Beyond the protocol and the preening, the tedium and tantrums, what happens in the UN matters to all of us

The organisation might not be perfect but no one has come up with a better idea for global co-existence or the challenges facing humanity

North Korea Minister for Foreign Affairs Ri Yong Ho speaks during the 72nd session of the United Nations General Assembly, Saturday, Sept. 23, 2017, at U.N. headquarters. (AP Photo/Julie Jacobson)
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This week the world's diplomats are gathering once again in New York for the annual jamboree of statecraft, the UN General Assembly.

They do so against a challenging backdrop, as its critics ask: what role is left for diplomacy amid the rubble of Syria? Or when Russian agents face no penalty for leaving lethal traces of Novichok nerve agent around the English countryside? Or when the US president prefers the increasingly adversarial arena of Twitter to the back rooms of the UN?

Diplomats often ease the path for states to release their grip on those bits of their authority that need to be surrendered if we are to live, work and create better together as humans – not a popular role in a populist moment. And if states themselves are becoming victims of the widespread crisis of trust, who needs their representatives?

Despite being hosted in the city that never sleeps, the UN can feel pretty low-octane. The rooms have too little air and the speeches too much of it. But away from the podium, it is diplomatic speed-dating: plenaries, pull-asides and photo opportunities; bilateral summits and brush-bys; grins and grimaces.

The UN might not be perfect. Yet beyond the protocol and preening, the tedium and tantrums, what happens in those corridors really matters to all of us. No one has yet come up with a better idea for global co-existence and we have subcontracted to the UN many of the biggest challenges facing humanity.

This year the UN gathers, having buried two of the world’s most inspirational diplomats, senator John McCain and former UN secretary general Kofi Annan. Their lives and decisions were not always perfect but their stories stood for something beyond narrow personal ambition or national interest.

Having experienced the horror of war, McCain was a huge advocate for an international system built with such patience and sacrifice that it would reduce the chances of future conflicts. Having suffered torture, he was its most compelling and articulate critic. Having helped make America great, he knew that responsibility to be more than a soundbite.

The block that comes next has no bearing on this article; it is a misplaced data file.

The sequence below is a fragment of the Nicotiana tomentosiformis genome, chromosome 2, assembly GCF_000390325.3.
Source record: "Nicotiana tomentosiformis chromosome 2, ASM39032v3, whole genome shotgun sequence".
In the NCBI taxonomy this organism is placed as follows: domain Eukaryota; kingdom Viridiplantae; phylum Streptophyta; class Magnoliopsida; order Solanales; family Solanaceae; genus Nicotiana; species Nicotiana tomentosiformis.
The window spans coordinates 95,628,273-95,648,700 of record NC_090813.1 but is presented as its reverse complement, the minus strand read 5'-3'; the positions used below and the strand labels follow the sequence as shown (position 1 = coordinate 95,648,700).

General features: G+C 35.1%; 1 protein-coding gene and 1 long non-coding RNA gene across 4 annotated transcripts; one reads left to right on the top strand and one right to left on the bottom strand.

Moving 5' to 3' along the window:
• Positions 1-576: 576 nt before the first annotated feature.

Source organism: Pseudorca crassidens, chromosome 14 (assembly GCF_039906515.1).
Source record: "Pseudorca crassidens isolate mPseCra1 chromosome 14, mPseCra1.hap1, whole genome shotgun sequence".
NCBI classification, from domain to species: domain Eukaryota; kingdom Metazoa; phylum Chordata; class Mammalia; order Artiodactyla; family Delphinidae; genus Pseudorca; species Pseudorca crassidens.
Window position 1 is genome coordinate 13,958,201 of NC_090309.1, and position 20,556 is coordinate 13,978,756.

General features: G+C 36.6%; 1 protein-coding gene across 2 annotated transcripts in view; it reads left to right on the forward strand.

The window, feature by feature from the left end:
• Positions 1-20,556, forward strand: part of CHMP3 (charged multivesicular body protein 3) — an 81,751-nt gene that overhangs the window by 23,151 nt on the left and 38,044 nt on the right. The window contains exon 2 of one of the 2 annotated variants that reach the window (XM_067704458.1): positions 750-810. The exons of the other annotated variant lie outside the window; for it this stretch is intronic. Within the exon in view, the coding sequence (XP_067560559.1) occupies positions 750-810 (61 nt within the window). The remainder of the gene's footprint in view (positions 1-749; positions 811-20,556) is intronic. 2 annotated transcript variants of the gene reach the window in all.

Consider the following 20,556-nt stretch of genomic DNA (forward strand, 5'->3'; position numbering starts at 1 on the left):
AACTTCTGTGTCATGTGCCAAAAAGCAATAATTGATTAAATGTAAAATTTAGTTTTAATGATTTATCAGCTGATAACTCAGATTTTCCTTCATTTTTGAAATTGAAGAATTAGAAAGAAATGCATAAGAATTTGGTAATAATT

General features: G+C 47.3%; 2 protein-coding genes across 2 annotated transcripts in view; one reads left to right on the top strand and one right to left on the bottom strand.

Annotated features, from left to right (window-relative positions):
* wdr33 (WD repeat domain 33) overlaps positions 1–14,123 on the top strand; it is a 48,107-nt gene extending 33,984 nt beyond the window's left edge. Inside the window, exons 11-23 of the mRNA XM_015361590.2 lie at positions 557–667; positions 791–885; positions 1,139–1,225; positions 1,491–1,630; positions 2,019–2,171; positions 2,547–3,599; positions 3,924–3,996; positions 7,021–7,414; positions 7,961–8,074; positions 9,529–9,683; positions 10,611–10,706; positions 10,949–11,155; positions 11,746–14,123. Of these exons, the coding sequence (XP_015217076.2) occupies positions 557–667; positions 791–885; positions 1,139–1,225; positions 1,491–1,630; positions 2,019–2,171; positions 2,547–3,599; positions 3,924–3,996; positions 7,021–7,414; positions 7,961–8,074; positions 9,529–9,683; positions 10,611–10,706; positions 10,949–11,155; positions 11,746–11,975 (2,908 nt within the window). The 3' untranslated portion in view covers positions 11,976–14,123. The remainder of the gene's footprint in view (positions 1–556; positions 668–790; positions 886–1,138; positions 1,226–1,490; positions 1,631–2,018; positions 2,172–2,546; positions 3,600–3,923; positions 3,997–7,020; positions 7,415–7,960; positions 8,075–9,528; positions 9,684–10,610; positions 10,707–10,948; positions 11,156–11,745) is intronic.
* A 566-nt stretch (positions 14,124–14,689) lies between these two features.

Annan was the architect of the sustainable development goals. But for me, his supreme diplomatic achievement was in the aftermath of the Kenyan elections in December 2007. He was patient, humble and – a much underrated diplomatic quality – stubborn in pursuing a political agreement that could stop violence. He was also tireless. I remember him calling at 5am on New Year’s Day when I was working for then British prime minister Gordon Brown.

In a digital age, it is easier to disrupt than to build. Like every other profession, diplomacy is being challenged by technology. And it has to fight its corner.

But what McCain and Annan reminded us all was that we could still build networks in a time of institutional failure; consensus in a time of arguments; and bridges in a time of walls. We can still strive for expertise, patience, perspective and judgment in a time of fake news, soundbites and echo chambers.

We can still aspire to be courageously calm, tolerant and honest in a time of outrage, intolerance and "post-truth" politics. We can be internationalist in a time of nationalism and open-minded in a time of closed minds. Above all, we must remain curious in a time of too much certainty.

So diplomacy doesn't die with diplomatic greats like McCain and Annan.

I saw that in preparations for tomorrow's Global Tech Panel in New York, where we are bringing together government and technology leaders to tackle the new frontiers of diplomacy, including how to create jobs and growth across the Middle East and how to update international rules to govern artificial intelligence, autonomous weapons and automation.
I saw it this month in the excitement and passion of new students at the Emirates Diplomatic Academy, eager to learn and put the craft into statecraft.

And most of all, I heard it in the messages from my sons’ teachers at the start of the school year, as they spoke about the need to be curious, kind and brave in finding ways to live and work together. These are the essence of diplomacy. But much more importantly, they are the simple but vital life skills that will keep humanity moving forward.

What might McCain and Annan have told those young learners? Well, I keep a book of advice for my son from inspirational figures. Both men were kind enough to take the time to write in it.

Annan’s advice was to “study hard, travel widely, learn about other cultures, listen to people but find your own path”.

And McCain wrote his advice in Downing Street, during a visit when he was running for president: “Dear Charlie, there is no greater vocation than to serve. But there is no greater purpose than to love. Live a life that does both, and you’ll be truly happy.”

Don’t write off diplomacy just yet.

Tom Fletcher is a former UK ambassador and adviser to three prime ministers. He is an adviser at the Emirates Diplomatic Academy, visiting professor at New York University Abu Dhabi and the author of The Naked Diplomat: Power and Politics in the Digital Age